Permian Basin activity is driving extreme frack sand demand

By Patrick C. Miller | August 28, 2018

Sustained oil and gas exploration and production—mainly in the Permian Basin—combined with rising capital expenditures and escalating proppant intensity is driving an extreme demand for frack sand.

A new report from IHS Markit’s Houston office analyzing proppant demand during the second quarter this year says the current market value for frack sand exceeds $4 billion and will reach nearly $6 billion by 2023. In contrast, the market value for frack sand was $1.3 billion two years ago, according to the report, entitled IHS Markit ProppantIQ 2Q2018 Analysis.

“Sand proppant demand is at record highs—the growth rate is extreme by any measure,” said report author Brandon Savisky, IHS Markit senior market research analyst for cost and technology. “We expect it will continue to expand at an estimated current annual growth rate of approximately 16 percent by 2023, with the Permian Basin leading the pack in terms of North American frack-sand demand. The basin accounts for nearly 40 percent of the market demand, but by 2023, the Permian Basin will account for almost 50 percent of proppant sand demand.”

Total North American proppant demand, which includes sand as well as resin-coated sand and ceramic, is expected to exceed 168 billion pounds in 2018, representing a 27 percent year-over-year growth (2Q 2017 compared to 2Q 2018), the analysis reported. However, most of this demand is for sand, which accounts for 162 billion pounds (about 96 percent) of total North American proppant demand in 2018. Sand demand growth is nearly 29 percent year-over-year, for 2Q 2017 to 2Q 2018, IHS Markit said.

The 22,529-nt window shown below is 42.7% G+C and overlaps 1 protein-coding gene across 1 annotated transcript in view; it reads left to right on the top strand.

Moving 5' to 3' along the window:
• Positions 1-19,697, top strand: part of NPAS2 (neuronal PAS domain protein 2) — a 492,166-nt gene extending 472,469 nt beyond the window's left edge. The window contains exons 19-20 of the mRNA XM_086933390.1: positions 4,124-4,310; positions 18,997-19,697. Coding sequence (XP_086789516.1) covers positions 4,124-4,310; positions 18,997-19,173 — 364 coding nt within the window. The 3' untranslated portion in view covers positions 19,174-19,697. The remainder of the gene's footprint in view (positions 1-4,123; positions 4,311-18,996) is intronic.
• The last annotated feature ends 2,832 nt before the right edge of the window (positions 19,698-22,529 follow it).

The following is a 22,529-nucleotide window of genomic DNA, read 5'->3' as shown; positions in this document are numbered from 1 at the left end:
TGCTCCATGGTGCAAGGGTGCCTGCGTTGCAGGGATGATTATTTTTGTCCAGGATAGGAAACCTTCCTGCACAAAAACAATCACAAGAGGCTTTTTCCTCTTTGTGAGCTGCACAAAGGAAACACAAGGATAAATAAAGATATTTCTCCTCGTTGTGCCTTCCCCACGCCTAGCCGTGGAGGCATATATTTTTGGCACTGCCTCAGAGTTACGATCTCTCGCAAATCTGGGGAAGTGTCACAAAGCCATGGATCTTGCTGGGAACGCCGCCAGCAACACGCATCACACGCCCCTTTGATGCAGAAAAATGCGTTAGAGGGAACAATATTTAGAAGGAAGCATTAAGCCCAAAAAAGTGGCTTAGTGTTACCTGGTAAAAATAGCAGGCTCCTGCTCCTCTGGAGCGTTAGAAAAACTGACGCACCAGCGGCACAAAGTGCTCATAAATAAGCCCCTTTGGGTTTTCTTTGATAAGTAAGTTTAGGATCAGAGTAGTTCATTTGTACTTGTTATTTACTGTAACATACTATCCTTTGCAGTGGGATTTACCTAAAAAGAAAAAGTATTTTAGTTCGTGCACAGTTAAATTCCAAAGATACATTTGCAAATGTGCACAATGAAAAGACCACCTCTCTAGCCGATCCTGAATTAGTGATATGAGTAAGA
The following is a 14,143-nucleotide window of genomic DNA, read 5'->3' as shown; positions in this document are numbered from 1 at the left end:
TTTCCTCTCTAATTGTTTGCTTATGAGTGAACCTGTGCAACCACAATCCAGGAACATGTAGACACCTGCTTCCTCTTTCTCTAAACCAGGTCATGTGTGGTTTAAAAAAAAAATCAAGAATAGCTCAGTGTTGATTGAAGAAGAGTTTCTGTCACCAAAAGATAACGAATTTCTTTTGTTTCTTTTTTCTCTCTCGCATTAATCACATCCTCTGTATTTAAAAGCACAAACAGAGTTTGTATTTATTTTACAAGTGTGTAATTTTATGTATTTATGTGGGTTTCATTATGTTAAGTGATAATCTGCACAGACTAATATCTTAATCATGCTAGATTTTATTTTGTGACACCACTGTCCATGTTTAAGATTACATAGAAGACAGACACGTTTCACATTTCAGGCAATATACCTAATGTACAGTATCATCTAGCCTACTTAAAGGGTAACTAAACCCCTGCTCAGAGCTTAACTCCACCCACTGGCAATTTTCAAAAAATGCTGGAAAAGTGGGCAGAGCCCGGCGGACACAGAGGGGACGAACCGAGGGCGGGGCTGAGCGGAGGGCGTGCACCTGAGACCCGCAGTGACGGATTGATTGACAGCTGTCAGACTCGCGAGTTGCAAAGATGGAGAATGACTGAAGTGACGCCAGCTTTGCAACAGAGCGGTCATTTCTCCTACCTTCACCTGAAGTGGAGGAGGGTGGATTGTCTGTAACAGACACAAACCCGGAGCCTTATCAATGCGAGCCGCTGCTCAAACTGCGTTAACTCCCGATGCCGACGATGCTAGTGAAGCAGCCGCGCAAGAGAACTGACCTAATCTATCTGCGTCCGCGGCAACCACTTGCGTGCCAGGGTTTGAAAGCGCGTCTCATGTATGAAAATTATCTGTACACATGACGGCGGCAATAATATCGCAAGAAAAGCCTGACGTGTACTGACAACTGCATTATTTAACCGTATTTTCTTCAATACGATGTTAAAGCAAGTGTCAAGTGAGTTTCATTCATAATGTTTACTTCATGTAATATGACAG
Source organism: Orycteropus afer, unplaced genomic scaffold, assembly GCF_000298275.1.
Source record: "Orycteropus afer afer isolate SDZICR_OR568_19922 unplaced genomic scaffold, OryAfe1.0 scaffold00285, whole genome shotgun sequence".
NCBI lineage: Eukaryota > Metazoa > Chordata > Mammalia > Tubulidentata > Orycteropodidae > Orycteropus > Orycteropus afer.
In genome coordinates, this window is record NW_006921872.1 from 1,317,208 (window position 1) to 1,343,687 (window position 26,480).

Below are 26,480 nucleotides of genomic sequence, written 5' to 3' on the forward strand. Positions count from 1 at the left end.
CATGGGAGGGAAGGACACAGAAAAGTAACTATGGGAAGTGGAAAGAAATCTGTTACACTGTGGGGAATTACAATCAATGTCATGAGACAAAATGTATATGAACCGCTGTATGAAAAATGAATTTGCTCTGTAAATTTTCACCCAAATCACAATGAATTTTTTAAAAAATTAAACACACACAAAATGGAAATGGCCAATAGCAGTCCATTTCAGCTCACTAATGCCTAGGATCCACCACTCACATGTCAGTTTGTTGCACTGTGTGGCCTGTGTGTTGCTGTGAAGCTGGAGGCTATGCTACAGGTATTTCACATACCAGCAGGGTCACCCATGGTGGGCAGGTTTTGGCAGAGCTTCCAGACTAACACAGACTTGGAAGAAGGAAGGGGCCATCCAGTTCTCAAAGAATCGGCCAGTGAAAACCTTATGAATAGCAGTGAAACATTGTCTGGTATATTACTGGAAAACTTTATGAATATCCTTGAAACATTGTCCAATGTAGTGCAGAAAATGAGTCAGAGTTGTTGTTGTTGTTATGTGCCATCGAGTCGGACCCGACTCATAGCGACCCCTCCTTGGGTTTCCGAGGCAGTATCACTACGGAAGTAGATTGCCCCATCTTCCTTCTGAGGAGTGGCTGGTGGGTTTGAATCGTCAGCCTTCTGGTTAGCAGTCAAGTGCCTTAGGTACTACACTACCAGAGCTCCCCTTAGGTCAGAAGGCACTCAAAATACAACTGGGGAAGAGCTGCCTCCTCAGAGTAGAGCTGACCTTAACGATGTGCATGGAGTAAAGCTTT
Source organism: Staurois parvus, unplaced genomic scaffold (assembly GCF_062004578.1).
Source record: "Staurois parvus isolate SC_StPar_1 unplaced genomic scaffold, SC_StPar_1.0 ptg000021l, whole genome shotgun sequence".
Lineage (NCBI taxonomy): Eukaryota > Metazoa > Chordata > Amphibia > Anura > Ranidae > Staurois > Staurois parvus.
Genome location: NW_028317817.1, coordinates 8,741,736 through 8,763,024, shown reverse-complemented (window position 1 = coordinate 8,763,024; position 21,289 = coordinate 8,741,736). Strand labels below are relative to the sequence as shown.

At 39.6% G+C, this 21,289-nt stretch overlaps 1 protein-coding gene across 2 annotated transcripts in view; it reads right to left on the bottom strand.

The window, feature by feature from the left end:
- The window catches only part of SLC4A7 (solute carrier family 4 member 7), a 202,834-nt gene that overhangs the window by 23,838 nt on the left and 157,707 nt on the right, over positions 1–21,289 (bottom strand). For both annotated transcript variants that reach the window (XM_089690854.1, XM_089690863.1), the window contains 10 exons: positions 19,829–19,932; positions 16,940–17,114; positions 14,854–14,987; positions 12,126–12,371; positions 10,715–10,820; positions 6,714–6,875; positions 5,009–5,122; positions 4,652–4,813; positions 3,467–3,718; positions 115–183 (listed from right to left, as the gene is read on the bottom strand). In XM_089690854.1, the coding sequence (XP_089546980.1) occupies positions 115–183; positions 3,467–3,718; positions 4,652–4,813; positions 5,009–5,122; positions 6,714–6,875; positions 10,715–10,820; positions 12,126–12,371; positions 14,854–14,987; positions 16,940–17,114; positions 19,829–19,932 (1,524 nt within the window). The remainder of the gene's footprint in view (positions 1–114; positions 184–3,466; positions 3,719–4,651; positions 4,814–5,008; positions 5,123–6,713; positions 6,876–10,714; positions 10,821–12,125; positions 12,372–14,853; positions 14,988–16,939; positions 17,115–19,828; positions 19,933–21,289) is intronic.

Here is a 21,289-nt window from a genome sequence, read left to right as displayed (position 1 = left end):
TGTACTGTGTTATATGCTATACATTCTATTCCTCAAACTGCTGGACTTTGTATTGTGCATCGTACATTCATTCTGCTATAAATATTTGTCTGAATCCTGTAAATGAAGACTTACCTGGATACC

By 2023, North American frack-sand demand will reach an estimated 231 billion pounds, representing an increase of 113 percent above peak demand levels for 2014, IHS Markit said. By contrast, the market for frack sand for U.S. onshore oil and gas operations in 2011 was slightly more than 51 billion pounds.

Increased sand demand is closely tied to increased capital spending in the Permian, Savisky said. Onshore U.S. E&P CAPEX is estimated at about $97 billion in 2018 (nearly 45 percent of total CAPEX is deployed in the Permian Basin) and will reach an estimated $117 billion in 2020.

“Capital efficiency has improved dramatically since 2014. However, expected well-cost increases should result in reduced capital efficiency across all plays during 2018,” he noted. “Although cost reflation hurts the Permian Basin during 2018, continued well productivity improvements, as well as abundant core inventory, suggests that capital efficiency will gradually improve in subsequent years, which is good news for the sector as a whole.”

Costly supply chain constraints, particularly in the Permian Basin, have been such an ongoing issue that operators are actively working with vendors across their supply chains to address bottlenecks and drive down costs, the IHS Markit report said. In the sand market, IHS Markit said investments are being made in self-sourcing, where oil and gas operators actually own the mine, or through partnerships or direct sourcing, where sand-mining companies purchase the storage and transportation assets to ensure greater efficiency and cost containment from the mine to the wellhead.